This post is part of an ongoing series about robots, past and present. See Friends, Robots, Countrymen.
The Soviet PrOP-M Rovers
In May 1971, the USSR launched two rovers to explore Mars. They were to move on skis (!!) while connected to the landers with 15m umbilical cables.
The first one crash landed. The second landed sucessfully but failed twenty seconds after landing and never moved. The reasons are unknown although the landing took place in the middle of a dust storm. The base module did manage to transmit about 20 seconds worth of the first ever photograph of the surface of Mars, shown on the left here. According to the Soviet Academy of Sciences there is nothing, horizon or otherwise, identifiable in this photograph.
The rover itself, although never deployed, was equipped with sensors to detect obstacles (the two foremost metal bars in the photograph above). The rovers were somewhat autonomous and capable of navigating obstacles. The Soviet engineers were aware they might not have enough time for a remote-controlled operation of the rover (one-way communication takes between 4 and 20 minutes to Mars).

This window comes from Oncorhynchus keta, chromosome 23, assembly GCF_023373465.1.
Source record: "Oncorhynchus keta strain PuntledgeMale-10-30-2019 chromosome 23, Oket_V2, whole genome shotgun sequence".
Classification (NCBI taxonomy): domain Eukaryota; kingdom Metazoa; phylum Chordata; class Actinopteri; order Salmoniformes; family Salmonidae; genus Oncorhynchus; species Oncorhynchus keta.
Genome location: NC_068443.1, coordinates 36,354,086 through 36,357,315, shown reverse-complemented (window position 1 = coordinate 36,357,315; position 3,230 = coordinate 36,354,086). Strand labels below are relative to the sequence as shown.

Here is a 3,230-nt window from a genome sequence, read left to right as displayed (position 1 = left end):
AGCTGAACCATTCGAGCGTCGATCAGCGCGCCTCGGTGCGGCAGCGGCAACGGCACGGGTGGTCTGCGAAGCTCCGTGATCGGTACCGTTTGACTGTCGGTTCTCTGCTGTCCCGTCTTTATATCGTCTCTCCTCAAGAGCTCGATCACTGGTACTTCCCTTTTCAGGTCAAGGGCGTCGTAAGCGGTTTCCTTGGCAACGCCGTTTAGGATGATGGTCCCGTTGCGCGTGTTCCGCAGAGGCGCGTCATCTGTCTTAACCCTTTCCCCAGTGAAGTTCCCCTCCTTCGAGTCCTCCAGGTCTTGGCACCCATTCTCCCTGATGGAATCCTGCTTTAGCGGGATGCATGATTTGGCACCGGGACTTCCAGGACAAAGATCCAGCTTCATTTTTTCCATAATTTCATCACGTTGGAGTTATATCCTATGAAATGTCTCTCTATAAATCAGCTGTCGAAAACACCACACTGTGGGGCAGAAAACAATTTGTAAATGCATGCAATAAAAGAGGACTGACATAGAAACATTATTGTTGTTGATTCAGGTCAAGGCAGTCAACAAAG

Receiving a signal from another planet, even for a few seconds is such an incredible achievement. It’s difficult to imagine what it was like being a programmer in those days, under that regime, but it must have been dramatic for those involved. Hope, fear, pride, joy and perhaps disappointment and regret. All because of a chunk of metal sitting in a red dust storm 141 million kilometres away.
Apparently any programming would have been done on analog computers. An analog computer does not require ‘software’ in the sense we use the term today. Instead the computer evaluates an analog, a ‘model’ which corresponds to a given problem. You create the model by describing differential equations which correspond to the problem and then deriving a circuit corresponding to these equations. This is the ‘program’ of the analog computer. The computer itself has no memory and no algorithmic program control.
Watch a demonstration of how to program an analog computer to simulate a mass-spring system. It’s a far cry from my day job.